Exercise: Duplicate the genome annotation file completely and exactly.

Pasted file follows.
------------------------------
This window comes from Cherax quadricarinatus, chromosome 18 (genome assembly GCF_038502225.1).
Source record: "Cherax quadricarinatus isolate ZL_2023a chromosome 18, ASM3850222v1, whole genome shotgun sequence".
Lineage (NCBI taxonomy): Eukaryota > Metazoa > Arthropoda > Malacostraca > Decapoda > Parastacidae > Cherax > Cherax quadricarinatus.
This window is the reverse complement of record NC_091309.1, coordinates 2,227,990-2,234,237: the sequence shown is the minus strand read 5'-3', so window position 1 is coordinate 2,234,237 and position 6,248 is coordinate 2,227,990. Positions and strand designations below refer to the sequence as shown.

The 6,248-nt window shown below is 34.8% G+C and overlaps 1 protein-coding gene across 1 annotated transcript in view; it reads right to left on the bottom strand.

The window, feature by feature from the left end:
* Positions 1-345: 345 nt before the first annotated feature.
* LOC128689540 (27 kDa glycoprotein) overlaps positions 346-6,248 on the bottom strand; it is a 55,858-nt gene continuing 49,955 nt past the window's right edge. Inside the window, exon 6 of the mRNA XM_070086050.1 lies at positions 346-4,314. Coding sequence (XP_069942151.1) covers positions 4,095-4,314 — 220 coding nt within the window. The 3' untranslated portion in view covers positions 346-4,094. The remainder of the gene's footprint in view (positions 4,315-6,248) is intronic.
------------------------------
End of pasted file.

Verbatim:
This window comes from Cherax quadricarinatus, chromosome 18 (genome assembly GCF_038502225.1).
Source record: "Cherax quadricarinatus isolate ZL_2023a chromosome 18, ASM3850222v1, whole genome shotgun sequence".
Lineage (NCBI taxonomy): Eukaryota > Metazoa > Arthropoda > Malacostraca > Decapoda > Parastacidae > Cherax > Cherax quadricarinatus.
This window is the reverse complement of record NC_091309.1, coordinates 2,227,990-2,234,237: the sequence shown is the minus strand read 5'-3', so window position 1 is coordinate 2,234,237 and position 6,248 is coordinate 2,227,990. Positions and strand designations below refer to the sequence as shown.

The 6,248-nt window shown below is 34.8% G+C and overlaps 1 protein-coding gene across 1 annotated transcript in view; it reads right to left on the bottom strand.

The window, feature by feature from the left end:
* Positions 1-345: 345 nt before the first annotated feature.
* LOC128689540 (27 kDa glycoprotein) overlaps positions 346-6,248 on the bottom strand; it is a 55,858-nt gene continuing 49,955 nt past the window's right edge. Inside the window, exon 6 of the mRNA XM_070086050.1 lies at positions 346-4,314. Coding sequence (XP_069942151.1) covers positions 4,095-4,314 — 220 coding nt within the window. The 3' untranslated portion in view covers positions 346-4,094. The remainder of the gene's footprint in view (positions 4,315-6,248) is intronic.